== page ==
In the second notice to the police commissioner, the minority rights panel said “as a result of media trial and inaction of the concerned authorities, hate crimes are becoming common in Delhi.”

It added that “the latest example of this is a video circulating on social media since April 6. In it we see a Muslim youth being ruthlessly beaten by some people in a rural setting.”

The Commission said it conducted enquiries into the incident which “established that the incident pertains to village Harewali” under the Bawana Industrial Area police station in North West Delhi district.

The panel said the victim was a young man, Mahboob, who was a tractor driver by profession. In some reports, it acknowledged, he is also referred to as Dilshad.

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On what transpired, the Commission said, Mahboob along with another youth from the nearby Qutubgarh village had gone to a Tablighi conference in Bhopal, Madhya Pradesh. “On his return, he was dropped at his village by a police party on April 5, 2020. But Jat villagers did not allow him to enter the village. They cornered him in a field and started beating him with chappals, lathis and sticks, injuring him seriously, breaking his arms while his family members watched helplessly.” The Commission charged that the attackers included some government servants.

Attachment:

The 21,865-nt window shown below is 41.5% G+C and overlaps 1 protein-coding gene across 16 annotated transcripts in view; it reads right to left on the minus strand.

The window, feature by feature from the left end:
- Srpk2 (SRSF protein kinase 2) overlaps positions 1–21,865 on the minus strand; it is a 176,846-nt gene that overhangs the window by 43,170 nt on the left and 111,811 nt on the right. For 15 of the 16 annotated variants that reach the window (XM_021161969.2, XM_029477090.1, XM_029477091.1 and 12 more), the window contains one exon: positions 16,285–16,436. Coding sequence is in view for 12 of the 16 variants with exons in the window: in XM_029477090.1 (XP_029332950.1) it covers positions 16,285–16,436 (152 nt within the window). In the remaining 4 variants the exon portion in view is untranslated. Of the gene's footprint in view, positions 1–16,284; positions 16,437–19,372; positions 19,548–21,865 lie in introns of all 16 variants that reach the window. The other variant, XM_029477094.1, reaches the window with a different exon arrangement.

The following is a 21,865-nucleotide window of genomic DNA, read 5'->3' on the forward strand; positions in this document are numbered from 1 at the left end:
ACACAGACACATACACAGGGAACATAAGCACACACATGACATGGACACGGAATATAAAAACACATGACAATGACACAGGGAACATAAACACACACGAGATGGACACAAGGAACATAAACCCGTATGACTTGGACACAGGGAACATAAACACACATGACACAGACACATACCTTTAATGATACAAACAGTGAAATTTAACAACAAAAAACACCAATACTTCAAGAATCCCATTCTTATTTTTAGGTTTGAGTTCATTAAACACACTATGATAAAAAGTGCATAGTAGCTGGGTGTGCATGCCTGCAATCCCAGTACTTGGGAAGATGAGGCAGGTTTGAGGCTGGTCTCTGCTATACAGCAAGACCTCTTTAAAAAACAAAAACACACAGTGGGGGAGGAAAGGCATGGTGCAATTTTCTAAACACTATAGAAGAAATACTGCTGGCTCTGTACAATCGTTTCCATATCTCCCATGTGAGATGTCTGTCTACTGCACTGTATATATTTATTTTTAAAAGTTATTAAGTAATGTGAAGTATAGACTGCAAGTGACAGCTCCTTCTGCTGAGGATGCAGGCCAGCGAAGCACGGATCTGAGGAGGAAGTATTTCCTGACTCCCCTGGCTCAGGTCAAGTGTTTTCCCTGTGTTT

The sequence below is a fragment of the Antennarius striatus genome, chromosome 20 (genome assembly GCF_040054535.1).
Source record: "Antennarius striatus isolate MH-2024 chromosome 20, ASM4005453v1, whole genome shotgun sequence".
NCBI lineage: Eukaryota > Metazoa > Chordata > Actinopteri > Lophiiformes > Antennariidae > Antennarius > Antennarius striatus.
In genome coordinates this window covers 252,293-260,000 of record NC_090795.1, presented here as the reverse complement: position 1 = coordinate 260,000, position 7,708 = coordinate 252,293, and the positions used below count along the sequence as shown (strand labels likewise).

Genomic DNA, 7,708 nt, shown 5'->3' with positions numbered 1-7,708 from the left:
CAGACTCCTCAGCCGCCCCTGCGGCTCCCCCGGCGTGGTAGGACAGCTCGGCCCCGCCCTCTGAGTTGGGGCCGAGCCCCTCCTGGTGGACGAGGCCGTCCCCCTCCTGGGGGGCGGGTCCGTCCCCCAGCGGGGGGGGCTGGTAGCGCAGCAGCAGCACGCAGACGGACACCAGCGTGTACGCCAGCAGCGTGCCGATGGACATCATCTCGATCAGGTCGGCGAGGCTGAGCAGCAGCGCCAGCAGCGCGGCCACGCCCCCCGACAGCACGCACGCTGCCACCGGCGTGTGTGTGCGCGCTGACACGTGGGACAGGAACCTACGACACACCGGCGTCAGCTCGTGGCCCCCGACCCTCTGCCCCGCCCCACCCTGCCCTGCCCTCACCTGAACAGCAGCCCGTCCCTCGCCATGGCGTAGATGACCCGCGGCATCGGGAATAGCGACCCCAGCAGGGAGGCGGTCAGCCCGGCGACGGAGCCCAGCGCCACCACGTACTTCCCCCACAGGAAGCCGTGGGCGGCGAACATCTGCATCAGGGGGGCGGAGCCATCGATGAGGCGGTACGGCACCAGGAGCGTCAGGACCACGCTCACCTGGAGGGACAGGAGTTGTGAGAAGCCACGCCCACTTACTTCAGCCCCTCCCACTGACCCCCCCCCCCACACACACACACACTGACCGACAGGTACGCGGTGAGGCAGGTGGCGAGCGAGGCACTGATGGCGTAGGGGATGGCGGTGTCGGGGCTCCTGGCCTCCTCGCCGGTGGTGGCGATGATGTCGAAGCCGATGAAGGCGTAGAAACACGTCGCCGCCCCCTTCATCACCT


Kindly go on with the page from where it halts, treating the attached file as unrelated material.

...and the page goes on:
It added that when the attackers saw that Mahboob was about to collapse and die, they called an ambulance and faked a story that he was hit in a road accident. “The victim was taken to some hospital which referred him to Ambedkar Hospital in Rohini, which too referred him to yet another hospital. Until April 7, he was said to be in critical condition and was guarded by two-three of his assailants so that he does not say anything implicating them,” said the Commission, adding that there was also pressure on Mahboob’s family to enter into a compromise and not press the issue.

Notice highlighted how fear even drove Muslims to change their names

The notice further said that Mahboob’s attackers culled information from him during the beating that the other youth who went with him to Bhopal was Noor Mohammad, son of Mahavir, a Muslim who changed him name out fear in 1947, from Qutubgarh. “The attackers phoned their acquaintances in Qutubgarh and there too Noor Mohammad was thrashed,” the notice said.